It would be risky.
Creating what would amount to an American pocket battleship, operating alone on the high seas in the face of the enemy, is a risky proposition. Still, the concentration of firepower such a ship could bring to bear also makes it an attractive one, and the ship’s stealthy nature, extensive defensive-weapons capability, and America’s lead in military communications and networking all give it an edge in survivability. While it may mean a few more years in the shipyard, especially for the lead ship already commissioned into the fleet, what will emerge is a ship more suited for the growing task for sinking enemy ships. From the progress America’s potential adversaries are making in shipbuilding, that task isn’t going away anytime soon.
The three new Zumwalt-class destroyers are in trouble. Originally envisioned as a fleet of more nearly three dozen destroyers, and the weapons that justified them, the Zumwalts have faced delays, cuts and staggering cost increases. As the ships teeter on the verge of white elephant status, could they become relevant again by taking on a new role, that of a stealthy ship killer?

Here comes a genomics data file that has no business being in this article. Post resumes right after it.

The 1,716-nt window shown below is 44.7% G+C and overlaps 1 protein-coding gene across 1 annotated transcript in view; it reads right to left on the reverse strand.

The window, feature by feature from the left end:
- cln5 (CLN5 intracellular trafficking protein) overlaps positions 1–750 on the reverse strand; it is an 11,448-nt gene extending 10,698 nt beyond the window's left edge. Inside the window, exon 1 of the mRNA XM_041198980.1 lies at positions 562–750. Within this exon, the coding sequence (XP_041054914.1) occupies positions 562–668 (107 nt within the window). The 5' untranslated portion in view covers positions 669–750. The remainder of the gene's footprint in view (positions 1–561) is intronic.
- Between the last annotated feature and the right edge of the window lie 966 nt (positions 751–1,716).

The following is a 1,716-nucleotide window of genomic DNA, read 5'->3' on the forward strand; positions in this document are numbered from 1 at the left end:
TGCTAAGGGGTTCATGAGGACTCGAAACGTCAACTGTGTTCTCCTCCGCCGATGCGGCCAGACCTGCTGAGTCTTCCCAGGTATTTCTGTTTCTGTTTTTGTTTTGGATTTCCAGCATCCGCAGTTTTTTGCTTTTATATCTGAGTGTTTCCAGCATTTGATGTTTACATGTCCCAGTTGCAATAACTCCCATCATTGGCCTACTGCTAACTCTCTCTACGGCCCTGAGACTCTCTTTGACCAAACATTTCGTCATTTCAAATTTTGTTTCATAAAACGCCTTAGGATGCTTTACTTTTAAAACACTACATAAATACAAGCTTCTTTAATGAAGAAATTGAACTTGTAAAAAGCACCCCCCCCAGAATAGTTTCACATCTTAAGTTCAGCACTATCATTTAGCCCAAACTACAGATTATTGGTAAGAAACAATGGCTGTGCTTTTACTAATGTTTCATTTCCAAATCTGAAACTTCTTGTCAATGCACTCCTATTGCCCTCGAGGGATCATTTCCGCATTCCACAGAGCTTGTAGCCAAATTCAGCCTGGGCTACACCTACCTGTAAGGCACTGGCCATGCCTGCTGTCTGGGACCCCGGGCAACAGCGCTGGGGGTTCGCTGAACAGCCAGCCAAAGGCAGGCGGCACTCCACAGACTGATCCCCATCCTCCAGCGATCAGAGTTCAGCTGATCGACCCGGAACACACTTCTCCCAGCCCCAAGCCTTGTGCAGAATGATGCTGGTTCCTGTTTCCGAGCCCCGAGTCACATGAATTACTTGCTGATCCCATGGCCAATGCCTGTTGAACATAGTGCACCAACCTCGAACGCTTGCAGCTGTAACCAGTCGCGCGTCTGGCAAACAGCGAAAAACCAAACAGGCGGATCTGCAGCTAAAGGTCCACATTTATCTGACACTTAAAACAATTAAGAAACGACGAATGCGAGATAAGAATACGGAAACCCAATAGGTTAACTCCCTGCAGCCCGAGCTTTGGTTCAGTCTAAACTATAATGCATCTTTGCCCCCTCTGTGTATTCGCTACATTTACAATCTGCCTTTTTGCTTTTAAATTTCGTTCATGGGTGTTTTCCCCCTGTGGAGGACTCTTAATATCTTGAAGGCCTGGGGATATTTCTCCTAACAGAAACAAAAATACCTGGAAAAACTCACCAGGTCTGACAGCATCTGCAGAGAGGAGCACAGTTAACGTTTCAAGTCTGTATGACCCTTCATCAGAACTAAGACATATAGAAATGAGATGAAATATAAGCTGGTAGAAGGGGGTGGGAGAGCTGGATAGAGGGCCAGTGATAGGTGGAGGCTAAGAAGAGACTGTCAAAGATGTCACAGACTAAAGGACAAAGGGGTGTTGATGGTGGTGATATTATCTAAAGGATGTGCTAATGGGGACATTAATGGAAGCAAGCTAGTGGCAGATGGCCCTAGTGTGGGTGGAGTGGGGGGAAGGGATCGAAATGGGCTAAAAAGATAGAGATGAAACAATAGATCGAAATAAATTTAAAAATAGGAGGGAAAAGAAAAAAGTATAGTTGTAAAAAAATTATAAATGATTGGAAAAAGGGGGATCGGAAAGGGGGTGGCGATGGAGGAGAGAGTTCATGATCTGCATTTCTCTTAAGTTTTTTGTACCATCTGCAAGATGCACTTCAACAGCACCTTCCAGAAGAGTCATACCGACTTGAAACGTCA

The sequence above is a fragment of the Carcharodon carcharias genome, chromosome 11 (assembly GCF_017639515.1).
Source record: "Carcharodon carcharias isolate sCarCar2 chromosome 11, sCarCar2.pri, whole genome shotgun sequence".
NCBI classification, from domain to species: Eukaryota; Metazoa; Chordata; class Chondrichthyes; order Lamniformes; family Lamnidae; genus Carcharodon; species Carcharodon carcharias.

The Zumwalt-class destroyers were originally envisioned as a fleet of thirty-two destroyers designed to attack targets far inland with precision-guided howitzer shells. Designed in part to support amphibious landings by the U.S. Marine Corps, the Zumwalts were meant to make up for the lack of big-gun firepower caused by the retirement of the Iowa-class destroyers.
Unfortunately, cost overruns and technical problems caused the Pentagon to trim the number of Zumwalts to just three ships. Even worse, the service has decided the long-range attack-projectile shells that justified the ships are too expensive to purchase. This puts the remaining fleet in a poor position to support future naval landings, as only one ship is likely to be at sea at any given time.